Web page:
Head Games gains credibility and power from compassion for athletes and respect for their accomplishments. But it also tries to open the eyes of sports lovers to dangers that have too often been minimized and too seldom fully understood.
    • 63 Metascore
    • 80 A.O. Scott
    Jacobs, the great 20th-century philosopher-evangelist of urban life, would surely recognize this retired restaurant cook, a resident of the Lower Ninth Ward in New Orleans and the subject of Jonathan Demme's marvelous new documentary, as an indispensable "public character."
    • 69 Metascore
    • 80 A.O. Scott
    Ms. Fanning, who is younger than her character, shows a nearly Streepian mixture of poise, intensity and technical precision. It is frightening how good she is and hard to imagine anything she could not do.
    • 73 Metascore
    • 80 A.O. Scott
    There is something to be said for a clear and unblinking recitation of facts, and thankfully Mr. Gibney does a lot of that.
    • 91 Metascore
    • 80 A.O. Scott
    If you need reassurance or grounds for optimism about the Middle East, you will not find it here. What you will find is rare, welcome and almost unbearable clarity.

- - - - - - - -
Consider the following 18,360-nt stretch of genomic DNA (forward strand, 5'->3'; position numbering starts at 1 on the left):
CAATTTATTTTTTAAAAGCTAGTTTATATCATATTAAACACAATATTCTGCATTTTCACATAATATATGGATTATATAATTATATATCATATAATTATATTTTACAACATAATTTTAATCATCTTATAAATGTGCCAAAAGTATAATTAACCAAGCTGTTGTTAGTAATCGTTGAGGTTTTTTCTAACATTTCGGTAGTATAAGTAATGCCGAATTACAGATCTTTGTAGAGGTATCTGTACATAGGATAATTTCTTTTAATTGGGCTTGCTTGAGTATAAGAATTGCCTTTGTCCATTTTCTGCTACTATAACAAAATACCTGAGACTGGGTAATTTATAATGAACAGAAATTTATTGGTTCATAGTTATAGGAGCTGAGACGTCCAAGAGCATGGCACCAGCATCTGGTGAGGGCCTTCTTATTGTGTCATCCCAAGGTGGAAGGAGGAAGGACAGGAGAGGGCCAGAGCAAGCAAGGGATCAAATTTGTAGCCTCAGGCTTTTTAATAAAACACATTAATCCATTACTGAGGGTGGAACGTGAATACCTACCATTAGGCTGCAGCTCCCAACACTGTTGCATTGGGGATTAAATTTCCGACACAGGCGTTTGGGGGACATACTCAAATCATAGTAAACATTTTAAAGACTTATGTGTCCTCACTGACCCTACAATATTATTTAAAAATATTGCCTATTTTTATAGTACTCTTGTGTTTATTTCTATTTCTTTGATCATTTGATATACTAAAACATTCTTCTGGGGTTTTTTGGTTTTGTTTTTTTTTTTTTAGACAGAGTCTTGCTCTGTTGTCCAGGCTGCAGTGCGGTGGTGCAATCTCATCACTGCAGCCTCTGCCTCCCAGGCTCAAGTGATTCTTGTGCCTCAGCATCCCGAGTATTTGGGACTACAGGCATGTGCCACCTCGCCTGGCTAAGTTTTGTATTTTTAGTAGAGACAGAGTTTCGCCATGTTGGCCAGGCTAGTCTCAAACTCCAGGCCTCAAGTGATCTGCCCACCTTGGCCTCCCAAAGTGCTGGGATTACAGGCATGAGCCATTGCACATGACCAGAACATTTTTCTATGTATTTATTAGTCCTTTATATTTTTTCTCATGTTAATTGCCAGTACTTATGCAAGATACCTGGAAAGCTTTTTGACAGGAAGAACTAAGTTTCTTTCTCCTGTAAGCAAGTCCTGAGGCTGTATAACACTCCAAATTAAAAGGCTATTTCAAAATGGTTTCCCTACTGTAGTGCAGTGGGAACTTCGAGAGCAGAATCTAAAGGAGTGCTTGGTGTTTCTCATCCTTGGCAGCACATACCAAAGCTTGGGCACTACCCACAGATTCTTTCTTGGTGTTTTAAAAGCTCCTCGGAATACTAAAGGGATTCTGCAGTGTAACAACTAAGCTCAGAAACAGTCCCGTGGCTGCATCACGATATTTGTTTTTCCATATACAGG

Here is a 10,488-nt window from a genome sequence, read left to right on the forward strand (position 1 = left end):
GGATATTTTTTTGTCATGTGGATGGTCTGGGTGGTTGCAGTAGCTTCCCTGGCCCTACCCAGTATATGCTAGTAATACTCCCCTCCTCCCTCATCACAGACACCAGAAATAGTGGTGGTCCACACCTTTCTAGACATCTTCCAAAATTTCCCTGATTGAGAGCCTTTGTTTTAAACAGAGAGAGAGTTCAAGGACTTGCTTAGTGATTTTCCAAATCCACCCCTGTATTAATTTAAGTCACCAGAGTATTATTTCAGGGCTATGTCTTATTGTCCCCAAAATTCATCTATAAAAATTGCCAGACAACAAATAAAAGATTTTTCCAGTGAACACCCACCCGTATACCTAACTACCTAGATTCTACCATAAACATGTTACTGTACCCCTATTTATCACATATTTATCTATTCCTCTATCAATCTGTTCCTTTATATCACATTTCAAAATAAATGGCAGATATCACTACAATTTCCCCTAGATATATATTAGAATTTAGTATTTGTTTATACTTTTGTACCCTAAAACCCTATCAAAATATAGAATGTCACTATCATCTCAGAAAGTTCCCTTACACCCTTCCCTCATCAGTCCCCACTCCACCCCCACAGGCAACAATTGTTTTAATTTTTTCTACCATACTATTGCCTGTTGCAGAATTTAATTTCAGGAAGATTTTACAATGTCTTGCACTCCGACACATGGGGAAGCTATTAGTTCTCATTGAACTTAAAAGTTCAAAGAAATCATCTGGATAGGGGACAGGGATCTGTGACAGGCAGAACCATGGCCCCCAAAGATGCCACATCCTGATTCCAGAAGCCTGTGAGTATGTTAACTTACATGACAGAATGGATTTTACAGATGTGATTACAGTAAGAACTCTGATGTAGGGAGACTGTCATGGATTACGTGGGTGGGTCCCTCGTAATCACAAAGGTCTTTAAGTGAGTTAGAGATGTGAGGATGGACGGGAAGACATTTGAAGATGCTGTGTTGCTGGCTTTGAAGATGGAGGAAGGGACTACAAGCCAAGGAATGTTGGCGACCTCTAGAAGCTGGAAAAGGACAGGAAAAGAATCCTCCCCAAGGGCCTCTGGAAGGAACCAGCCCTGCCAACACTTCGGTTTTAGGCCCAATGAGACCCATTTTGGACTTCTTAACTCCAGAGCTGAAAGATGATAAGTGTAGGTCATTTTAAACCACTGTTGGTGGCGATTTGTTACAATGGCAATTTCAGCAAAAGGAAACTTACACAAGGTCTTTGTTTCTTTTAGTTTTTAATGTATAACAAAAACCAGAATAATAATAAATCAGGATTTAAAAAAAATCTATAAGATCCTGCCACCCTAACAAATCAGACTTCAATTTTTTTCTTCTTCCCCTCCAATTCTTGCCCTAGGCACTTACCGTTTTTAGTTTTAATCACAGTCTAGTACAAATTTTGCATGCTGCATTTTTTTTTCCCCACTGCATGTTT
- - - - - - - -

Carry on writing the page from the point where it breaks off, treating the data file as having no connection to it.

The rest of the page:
• 81 Metascore
    • 80 A.O. Scott
    Gimme the Loot has a lot to say about the contradictions of a place that is defined by both abundant opportunity and ferocious inequality. But the film makes its points in a lighthearted, street-smart vernacular, treating its protagonists not as embodiments of a social condition but rather as self-aware individuals who are, like teenagers everywhere, both smart and dumb.
    • 53 Metascore
    • 80 A.O. Scott
    It lays waste to linear narration, thematic coherence, psychological plausibility and just about everything else you might expect to encounter. It zigs, zags and trips over its own feet and on its own home-brewed hallucinogens. It's a ridiculous, preposterous, sometimes maddening experience, but also kind of a blast.
    • 76 Metascore
    • 80 A.O. Scott
    Mud
    Mr. Nichols’s screenplay is perhaps a little too heavily plotted, especially toward the end, when everything comes together neatly and noisily, but he more than compensates with graceful rhythm, an unfussy eye for natural beauty and a sure sense of character and place.
    • 53 Metascore
    • 80 A.O. Scott
    Even as The Taste of Money swerves toward a frantic climax and a sentimental denouement, it remains intriguing. It feeds an insatiable curiosity about how the other half - or, in current parlance, the 1 percent - lives, and what it shows us is gorgeous, grotesque and disconcertingly human.